“Especially now when a lot of the fighting is going on in Kharkiv, close to the border [with Russia], to deny Ukraine the possibility of using these weapons against legitimate military targets on Russian territory makes it very hard for them to defend themselves.”


Macron is not the first NATO leader to lift the restrictions.

Britain’s foreign secretary, David Cameron, did so during a visit to Kyiv on May 3.

France and the United Kingdom have since May 2023, provided Ukraine with the 250km-range (155-mile) Scalp/Storm Shadow missile, for a year its longest-range weapon, joined last month by the 300km-range (186-mile) ATACMS being provided by the US.

Despite the NATO declaration, the US Pentagon’s spokeswoman, Sabrina Singh, said on Wednesday, “Our position hasn’t changed in terms of how we believe the Ukrainians can be successful on the battlefield. But I leave it to other countries to speak to their own weapons that they provide.”

But its position appeared to be the subject of debate.

The New York Times reported that Secretary of State Antony Blinken was in disagreement with other cabinet members over the prohibition against using US weapons in Russia.

During a visit to Kyiv on May 15, Blinken had said, “We have not encouraged or enabled strikes outside of Ukraine, but ultimately Ukraine has to make decisions for itself about how it’s going to conduct this war,” a statement that seemed to hint at a shift in policy.

Sergey Lavrov, Russia’s foreign minister, told a news conference in Belarus on Friday that the White House was in no dilemma at all: “Washington is trying … to pretend the decision has not yet been made. It is a trick. We are certain that American and other Western-supplied weapons are being used to strike targets on Russian territory.”

Germany, the other major holdout, shifted towards Macron’s position on Monday, when Chancellor Scholz told reporters Ukraine could strike military sites within Russia.

“Ukraine has every possibility to do this, under international law,” Scholz said. “It must be said clearly, if Ukraine is attacked, it can defend itself.”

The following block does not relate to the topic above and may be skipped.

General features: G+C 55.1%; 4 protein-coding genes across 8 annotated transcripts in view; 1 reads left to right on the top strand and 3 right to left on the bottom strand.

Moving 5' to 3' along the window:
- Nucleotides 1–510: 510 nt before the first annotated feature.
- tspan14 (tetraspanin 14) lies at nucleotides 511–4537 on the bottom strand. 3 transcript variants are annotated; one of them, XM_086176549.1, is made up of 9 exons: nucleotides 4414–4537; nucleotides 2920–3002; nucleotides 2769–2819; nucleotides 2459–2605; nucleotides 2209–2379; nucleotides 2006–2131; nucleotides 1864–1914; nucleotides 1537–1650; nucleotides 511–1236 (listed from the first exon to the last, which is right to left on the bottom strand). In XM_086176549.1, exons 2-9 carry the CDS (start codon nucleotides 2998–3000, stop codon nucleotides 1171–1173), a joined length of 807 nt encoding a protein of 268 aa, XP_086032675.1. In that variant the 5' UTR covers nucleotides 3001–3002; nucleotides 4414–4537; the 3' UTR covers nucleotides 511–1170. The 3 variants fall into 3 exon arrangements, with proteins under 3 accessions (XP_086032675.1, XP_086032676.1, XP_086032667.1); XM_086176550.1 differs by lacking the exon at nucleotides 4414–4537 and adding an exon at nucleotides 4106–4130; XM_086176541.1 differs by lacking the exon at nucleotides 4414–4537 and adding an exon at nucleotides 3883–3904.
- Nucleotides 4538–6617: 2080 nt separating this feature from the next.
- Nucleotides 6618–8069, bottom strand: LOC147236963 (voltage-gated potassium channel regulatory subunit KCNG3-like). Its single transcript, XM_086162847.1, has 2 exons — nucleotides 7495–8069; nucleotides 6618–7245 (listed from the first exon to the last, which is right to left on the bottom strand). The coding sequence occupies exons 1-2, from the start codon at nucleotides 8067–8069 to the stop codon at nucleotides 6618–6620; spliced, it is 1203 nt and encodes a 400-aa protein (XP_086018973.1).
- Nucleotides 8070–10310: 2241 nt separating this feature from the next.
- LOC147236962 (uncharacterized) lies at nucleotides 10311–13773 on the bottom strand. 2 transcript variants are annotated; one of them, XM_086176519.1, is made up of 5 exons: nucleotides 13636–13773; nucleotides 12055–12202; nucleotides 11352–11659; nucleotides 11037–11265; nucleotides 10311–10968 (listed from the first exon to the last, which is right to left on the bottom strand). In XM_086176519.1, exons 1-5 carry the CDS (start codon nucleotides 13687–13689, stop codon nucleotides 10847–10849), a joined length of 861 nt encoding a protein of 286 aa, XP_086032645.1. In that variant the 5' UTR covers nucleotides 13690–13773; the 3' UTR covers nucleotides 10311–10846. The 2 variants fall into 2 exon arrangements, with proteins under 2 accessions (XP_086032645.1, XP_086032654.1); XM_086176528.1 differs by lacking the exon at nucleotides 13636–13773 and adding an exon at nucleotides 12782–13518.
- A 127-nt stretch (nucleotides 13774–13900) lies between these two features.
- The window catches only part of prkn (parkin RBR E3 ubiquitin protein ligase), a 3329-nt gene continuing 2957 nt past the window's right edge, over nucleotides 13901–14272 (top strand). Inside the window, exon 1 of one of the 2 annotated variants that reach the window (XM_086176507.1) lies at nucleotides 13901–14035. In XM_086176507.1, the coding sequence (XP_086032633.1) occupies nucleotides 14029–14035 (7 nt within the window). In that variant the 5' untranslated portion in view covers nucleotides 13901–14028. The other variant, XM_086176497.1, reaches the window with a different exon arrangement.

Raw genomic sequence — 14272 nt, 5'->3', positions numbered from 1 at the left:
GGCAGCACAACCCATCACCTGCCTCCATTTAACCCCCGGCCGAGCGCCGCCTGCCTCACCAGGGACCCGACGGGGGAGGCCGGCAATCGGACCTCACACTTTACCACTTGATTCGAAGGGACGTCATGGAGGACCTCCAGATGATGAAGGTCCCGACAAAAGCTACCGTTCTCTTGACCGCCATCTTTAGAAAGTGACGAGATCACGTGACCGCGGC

Scholz did not also shift on providing 500km-range (316-mile) Taurus missiles, which Germany produces, and Ukraine has asked for.


Russian President Vladimir Putin wasted no time warning that there would be “serious consequences” should Ukraine use European weapons inside Russia, and the traditionally frank Dmitry Medvedev, deputy head of Russia’s Security Council, wrote on X that “Americans hitting our targets means starting a world war”.

France, meanwhile, was already holding talks on lifting another NATO taboo and sending its troops to train Ukrainian units inside Ukraine – something Stoltenberg did not endorse.

Ukrainian Commander-in-Chief Oleksandr Syrskii announced on Telegram that French instructors would “visit” training facilities on Ukrainian soil soon.

“I welcome France’s initiative to send instructors to Ukraine to train Ukrainian military personnel,” he wrote on Monday. “I have already signed the documents that will allow the first French instructors to visit our training centres soon.”

Poland, another leading Ukraine ally, has said it was considering felling another taboo – shooting down incoming Russian missiles from its own airspace. Ukraine asked its allies to do this after an international task force in the Red Sea helped shoot down 307 Iranian missiles and drones bound for Israel on April 13.

Ukraine also signed three new multiyear bilateral military agreements during the week, with Spain, Belgium and Portugal. Spain and Belgium each promised 1 billion euros ($1.1bn) in aid this year, and Belgium said it would send 30 F-16 fighter jets to Ukraine by 2028. Ukraine has said it needs 120-130 F-16s to defend its airspace.

Not everyone in the alliance was on board with accelerating and expanding military aid to Ukraine.

Hungary’s Viktor Orban told Kossuth Radio that he was not satisfied that NATO would not become a party to the conflict and that Brussels had “task forces working on ways for NATO to take part in this war”.

“Hungary is opposed to this. The government is working intensively to figure out how to avoid participating in the war while remaining a NATO member,” Russian state news agency TASS quoted Orban as saying. “There aren’t many situations in NATO’s history where member states openly took a distinct stance like Hungary is now doing.”

Hungary maintains strong economic and energy ties with Russia and has forbidden military aid to transit its territory en route to Ukraine.

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Source: Al Jazeera